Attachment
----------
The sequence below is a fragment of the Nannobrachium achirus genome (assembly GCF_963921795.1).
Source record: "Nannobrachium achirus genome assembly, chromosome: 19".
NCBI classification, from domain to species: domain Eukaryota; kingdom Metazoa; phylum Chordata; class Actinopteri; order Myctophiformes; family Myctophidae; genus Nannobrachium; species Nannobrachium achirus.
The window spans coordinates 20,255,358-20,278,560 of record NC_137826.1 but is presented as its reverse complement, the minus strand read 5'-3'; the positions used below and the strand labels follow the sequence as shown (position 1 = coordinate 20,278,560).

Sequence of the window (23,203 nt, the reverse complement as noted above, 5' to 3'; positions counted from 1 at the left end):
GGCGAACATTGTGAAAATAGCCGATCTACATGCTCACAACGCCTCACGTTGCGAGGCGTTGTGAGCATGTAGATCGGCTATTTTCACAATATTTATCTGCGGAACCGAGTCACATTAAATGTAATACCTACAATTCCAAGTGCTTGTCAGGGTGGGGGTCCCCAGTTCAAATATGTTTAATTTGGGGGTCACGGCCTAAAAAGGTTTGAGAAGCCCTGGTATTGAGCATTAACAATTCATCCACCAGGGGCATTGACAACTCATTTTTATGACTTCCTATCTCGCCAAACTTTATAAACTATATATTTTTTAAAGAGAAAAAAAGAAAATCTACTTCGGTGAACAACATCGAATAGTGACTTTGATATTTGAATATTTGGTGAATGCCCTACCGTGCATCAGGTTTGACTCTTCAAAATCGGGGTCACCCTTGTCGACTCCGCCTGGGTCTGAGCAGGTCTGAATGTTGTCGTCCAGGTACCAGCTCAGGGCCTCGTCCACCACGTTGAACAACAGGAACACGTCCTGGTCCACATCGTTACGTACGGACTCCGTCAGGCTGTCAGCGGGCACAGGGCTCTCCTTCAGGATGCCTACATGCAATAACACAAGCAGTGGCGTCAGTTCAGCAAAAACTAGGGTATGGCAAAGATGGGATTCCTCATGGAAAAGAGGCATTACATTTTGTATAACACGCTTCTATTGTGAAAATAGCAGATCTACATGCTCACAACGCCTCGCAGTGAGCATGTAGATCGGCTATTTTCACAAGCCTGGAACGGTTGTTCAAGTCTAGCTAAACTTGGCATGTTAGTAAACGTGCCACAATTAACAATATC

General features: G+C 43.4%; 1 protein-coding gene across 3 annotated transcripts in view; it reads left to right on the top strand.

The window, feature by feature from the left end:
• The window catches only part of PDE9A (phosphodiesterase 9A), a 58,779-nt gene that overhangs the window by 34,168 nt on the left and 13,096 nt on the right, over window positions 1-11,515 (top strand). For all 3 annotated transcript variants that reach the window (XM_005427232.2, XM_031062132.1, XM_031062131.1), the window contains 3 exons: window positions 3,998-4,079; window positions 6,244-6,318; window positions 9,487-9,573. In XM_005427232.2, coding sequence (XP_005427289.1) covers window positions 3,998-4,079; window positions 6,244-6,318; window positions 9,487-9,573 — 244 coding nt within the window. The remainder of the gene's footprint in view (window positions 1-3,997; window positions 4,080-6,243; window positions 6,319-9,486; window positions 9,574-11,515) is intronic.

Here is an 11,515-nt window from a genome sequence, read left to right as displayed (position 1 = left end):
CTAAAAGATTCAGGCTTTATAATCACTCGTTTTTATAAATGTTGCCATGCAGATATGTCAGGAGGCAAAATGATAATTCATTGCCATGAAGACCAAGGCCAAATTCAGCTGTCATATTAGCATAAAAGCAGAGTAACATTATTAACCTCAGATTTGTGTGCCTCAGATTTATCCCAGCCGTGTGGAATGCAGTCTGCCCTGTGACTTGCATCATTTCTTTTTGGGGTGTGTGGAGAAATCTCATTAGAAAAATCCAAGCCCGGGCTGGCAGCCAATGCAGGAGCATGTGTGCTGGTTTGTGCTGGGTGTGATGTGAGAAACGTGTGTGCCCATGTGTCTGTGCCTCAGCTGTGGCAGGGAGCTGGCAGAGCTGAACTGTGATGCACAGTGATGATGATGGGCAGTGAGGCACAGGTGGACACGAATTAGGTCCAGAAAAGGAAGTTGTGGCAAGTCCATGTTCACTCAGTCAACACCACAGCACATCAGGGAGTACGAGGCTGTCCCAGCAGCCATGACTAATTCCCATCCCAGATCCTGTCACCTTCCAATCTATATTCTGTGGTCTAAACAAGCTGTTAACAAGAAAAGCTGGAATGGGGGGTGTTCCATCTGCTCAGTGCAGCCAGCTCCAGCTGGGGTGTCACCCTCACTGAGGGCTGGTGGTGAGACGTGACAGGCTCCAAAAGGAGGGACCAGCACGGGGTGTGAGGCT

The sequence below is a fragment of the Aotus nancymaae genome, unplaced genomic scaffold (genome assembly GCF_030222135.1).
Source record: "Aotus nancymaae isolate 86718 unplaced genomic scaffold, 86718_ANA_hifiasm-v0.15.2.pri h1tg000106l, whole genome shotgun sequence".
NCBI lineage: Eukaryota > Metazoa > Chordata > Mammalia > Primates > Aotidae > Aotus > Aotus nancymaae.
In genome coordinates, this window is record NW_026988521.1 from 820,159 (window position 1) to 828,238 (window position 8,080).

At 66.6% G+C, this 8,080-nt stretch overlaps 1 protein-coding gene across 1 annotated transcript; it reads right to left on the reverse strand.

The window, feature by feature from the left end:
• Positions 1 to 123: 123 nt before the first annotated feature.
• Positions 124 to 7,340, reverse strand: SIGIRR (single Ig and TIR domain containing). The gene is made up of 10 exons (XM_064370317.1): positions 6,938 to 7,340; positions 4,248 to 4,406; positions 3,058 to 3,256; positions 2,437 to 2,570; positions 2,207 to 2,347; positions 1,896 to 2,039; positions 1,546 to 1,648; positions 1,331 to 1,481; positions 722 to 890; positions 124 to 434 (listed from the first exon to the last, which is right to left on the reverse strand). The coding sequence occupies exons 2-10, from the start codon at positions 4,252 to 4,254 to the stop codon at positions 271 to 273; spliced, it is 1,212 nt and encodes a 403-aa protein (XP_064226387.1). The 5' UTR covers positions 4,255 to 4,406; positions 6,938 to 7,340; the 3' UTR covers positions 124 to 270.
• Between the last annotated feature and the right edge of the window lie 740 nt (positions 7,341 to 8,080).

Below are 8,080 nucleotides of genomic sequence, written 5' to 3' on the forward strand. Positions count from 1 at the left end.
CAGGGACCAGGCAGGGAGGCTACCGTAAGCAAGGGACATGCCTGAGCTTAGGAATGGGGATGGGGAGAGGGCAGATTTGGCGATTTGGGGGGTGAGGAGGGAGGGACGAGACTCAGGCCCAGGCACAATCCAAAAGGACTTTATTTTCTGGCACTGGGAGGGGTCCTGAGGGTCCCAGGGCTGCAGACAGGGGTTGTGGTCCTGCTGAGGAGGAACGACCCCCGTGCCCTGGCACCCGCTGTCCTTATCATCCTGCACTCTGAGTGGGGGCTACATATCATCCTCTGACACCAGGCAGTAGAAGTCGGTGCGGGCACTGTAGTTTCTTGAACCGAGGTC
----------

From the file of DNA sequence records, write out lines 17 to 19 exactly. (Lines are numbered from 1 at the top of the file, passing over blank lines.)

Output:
The window, feature by feature from the left end:
• Positions 1 to 123: 123 nt before the first annotated feature.
• Positions 124 to 7,340, reverse strand: SIGIRR (single Ig and TIR domain containing). The gene is made up of 10 exons (XM_064370317.1): positions 6,938 to 7,340; positions 4,248 to 4,406; positions 3,058 to 3,256; positions 2,437 to 2,570; positions 2,207 to 2,347; positions 1,896 to 2,039; positions 1,546 to 1,648; positions 1,331 to 1,481; positions 722 to 890; positions 124 to 434 (listed from the first exon to the last, which is right to left on the reverse strand). The coding sequence occupies exons 2-10, from the start codon at positions 4,252 to 4,254 to the stop codon at positions 271 to 273; spliced, it is 1,212 nt and encodes a 403-aa protein (XP_064226387.1). The 5' UTR covers positions 4,255 to 4,406; positions 6,938 to 7,340; the 3' UTR covers positions 124 to 270.